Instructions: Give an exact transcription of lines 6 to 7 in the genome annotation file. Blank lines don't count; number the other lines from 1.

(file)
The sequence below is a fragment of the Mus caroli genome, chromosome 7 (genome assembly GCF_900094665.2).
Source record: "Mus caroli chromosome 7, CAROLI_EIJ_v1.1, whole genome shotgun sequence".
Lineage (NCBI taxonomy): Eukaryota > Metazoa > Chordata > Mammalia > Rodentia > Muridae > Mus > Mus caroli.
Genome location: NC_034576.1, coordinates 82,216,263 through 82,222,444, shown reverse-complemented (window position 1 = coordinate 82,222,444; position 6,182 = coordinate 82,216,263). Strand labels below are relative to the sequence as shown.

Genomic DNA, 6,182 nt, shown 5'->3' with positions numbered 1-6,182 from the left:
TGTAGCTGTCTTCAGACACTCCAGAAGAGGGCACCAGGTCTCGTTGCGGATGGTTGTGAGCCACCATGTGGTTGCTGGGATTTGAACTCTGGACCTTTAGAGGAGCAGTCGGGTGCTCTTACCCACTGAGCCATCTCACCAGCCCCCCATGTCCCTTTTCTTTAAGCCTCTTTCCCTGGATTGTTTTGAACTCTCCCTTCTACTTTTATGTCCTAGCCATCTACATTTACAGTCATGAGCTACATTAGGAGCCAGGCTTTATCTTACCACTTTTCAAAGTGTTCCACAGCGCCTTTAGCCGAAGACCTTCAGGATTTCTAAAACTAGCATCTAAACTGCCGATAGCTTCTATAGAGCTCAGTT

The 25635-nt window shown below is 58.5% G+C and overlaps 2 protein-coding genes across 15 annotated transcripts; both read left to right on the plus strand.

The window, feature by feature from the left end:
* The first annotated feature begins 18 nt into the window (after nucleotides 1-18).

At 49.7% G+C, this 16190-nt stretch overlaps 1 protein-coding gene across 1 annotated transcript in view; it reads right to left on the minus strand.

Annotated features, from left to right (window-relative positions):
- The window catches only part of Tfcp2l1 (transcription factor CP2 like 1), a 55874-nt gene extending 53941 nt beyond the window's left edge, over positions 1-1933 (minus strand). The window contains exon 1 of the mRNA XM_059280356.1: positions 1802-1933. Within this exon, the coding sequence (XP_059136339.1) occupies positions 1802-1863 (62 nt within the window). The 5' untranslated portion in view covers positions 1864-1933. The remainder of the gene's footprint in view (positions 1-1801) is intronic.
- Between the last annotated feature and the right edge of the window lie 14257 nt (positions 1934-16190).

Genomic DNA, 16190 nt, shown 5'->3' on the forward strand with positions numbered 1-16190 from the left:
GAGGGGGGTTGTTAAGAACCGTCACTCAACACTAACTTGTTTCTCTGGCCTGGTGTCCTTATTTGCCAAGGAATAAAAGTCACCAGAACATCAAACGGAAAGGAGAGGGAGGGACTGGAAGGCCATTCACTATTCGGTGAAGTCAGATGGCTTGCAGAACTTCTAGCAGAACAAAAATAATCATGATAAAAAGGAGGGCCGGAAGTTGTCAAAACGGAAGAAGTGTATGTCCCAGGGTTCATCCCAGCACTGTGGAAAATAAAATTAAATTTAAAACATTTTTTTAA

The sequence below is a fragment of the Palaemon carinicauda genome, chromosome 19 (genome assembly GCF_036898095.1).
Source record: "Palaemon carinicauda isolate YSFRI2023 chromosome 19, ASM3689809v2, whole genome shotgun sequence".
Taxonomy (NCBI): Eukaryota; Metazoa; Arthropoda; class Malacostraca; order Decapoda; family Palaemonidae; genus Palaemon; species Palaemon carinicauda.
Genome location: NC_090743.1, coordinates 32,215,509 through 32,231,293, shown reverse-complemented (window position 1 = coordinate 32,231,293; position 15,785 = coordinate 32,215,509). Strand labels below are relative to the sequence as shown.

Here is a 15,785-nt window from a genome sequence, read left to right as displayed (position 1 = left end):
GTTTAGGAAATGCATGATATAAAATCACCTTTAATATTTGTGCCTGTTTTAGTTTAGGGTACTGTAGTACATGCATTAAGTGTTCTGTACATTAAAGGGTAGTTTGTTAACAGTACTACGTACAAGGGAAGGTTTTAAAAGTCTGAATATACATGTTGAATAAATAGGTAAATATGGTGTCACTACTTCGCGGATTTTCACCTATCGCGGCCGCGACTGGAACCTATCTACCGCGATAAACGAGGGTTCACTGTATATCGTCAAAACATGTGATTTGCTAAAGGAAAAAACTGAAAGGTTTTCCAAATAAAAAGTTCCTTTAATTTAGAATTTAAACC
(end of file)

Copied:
TGTAGCTGTCTTCAGACACTCCAGAAGAGGGCACCAGGTCTCGTTGCGGATGGTTGTGAGCCACCATGTGGTTGCTGGGATTTGAACTCTGGACCTTTAGAGGAGCAGTCGGGTGCTCTTACCCACTGAGCCATCTCACCAGCCCCCCATGTCCCTTTTCTTTAAGCCTCTTTCCCTGGATTGTTTTGAACTCTCCCTTCTACTTTTATGTCCTAGCCATCTACATTTACAGTCATGAGCTACATTAGGAGCCAGGCTTTATCTTACCACTTTTCAAAGTGTTCCACAGCGCCTTTAGCCGAAGACCTTCAGGATTTCTAAAACTAGCATCTAAACTGCCGATAGCTTCTATAGAGCTCAGTT

The 25635-nt window shown below is 58.5% G+C and overlaps 2 protein-coding genes across 15 annotated transcripts; both read left to right on the plus strand.